Jumps and pirouettes at high speed, sexy distorted moves and a spectacle of light and sound: Richard Siegal’s double bill of Model and Metric Dozen, is all about extremes. John Simons, artistic intendant of the Ruhrtriennale, invited the American choreographer to create a series of performances based on Dante’s The Divine Comedy. Model is the first in a trilogy about hell, purgatory and heaven that premiered last summer in Germany. It is here presented to Dutch Audiences at the Stadsschouwburg Amsterdam, preceded by Siegal’s earlier work Metric Dozen which was created for the Ballet National de Marseille in 2014. The choreographies are now performed by both contemporary dancers of Siegal’s own company The Bakery and classically trained dancers of the Bayerisches Staatsballett. Together, they form an interesting and expressive group to dance this dynamic, energetic and, well, hellish programme.

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Siegal overwhelms his audience from the start. A sudden darkness fills the auditorium and an unexpected loud noise announces the beginning of Metric Dozen. A bright spotlight shows a dancer in a provocative pose with tilted hips and an icy stare, only to disappear again in the blink of an eye. The light keeps turning on and off, dancers appear and disappear in ever shortening time frames making it difficult for the audience to keep up. Yet this is only the beginning. As the lights turn on and a group of dancers becomes visible, an extremely physical, extroverted and rhythmical performance kicks off, reminiscent of a video clip presentation or catwalk show. Highly energetic solos with awkward yet technically demanding moves succeed each other, giving the dancers no time to breathe. Siegal creates an overkill impression that gradually becomes fiercer and fiercer, and the dancers come to be the embodiment of a supersaturated visual culture. Metric Dozen is a compelling piece with a message.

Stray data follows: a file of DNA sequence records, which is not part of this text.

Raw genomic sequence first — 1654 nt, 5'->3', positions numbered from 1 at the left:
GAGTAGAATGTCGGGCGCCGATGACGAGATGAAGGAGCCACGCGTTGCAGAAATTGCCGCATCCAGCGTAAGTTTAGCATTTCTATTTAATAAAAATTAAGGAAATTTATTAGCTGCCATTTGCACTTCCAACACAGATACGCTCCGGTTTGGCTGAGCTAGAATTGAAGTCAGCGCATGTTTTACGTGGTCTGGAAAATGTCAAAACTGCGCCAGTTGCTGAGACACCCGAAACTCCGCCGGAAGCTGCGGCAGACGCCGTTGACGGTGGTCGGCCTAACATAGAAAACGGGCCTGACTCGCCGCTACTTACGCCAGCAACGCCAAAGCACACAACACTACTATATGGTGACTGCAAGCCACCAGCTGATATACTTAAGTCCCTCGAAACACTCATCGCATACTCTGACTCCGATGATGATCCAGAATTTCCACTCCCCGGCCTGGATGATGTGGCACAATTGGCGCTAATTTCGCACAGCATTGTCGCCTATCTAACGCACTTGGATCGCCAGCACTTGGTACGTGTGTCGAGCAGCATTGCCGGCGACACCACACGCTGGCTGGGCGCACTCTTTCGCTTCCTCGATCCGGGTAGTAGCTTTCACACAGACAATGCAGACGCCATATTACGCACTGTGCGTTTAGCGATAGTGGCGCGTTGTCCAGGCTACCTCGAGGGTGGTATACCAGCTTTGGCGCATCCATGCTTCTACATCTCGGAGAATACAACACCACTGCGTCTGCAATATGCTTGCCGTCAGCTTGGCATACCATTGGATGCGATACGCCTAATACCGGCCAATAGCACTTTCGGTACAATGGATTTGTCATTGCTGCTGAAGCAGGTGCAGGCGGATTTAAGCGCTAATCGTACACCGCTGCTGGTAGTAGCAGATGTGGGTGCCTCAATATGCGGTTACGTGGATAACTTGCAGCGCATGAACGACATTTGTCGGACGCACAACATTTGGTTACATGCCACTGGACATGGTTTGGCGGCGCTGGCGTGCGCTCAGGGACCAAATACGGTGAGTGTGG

The piece is also is a preliminary study for Model, which is at least as overpowering and which also happens to be extremely oppressive. At first sight this work seems concerned with aesthetic, and it looks bright, but appearances are deceptive as the twirling ballerinas on pointe soon make way for contemporary movement in expressive solos which have the dancers, dressed in torn shirts and resembling skeletons, suffering and literally begging for mercy. Siegal cites classical elements, executed with remarkable softness by the dancers, and suggests parallels with awkward deconstructed moves, all performed to the sound of a heavy base mixed with the noise of gunshots and squealing tires.

The stroboscope lightning is bright, cold and deliberately unpleasant. On a small screen in the background we read Jorge Luis Borges' words “for the rejected, an Inferno, and, for the elected, Paradise”. We are in hell. Metric Dozen is not a concrete representation of hell, but the suffering of the dancers and their urge to escape is. An interesting concept with an excessive amount of incentives that overwhelms but also leaves you as cold as the image it creates.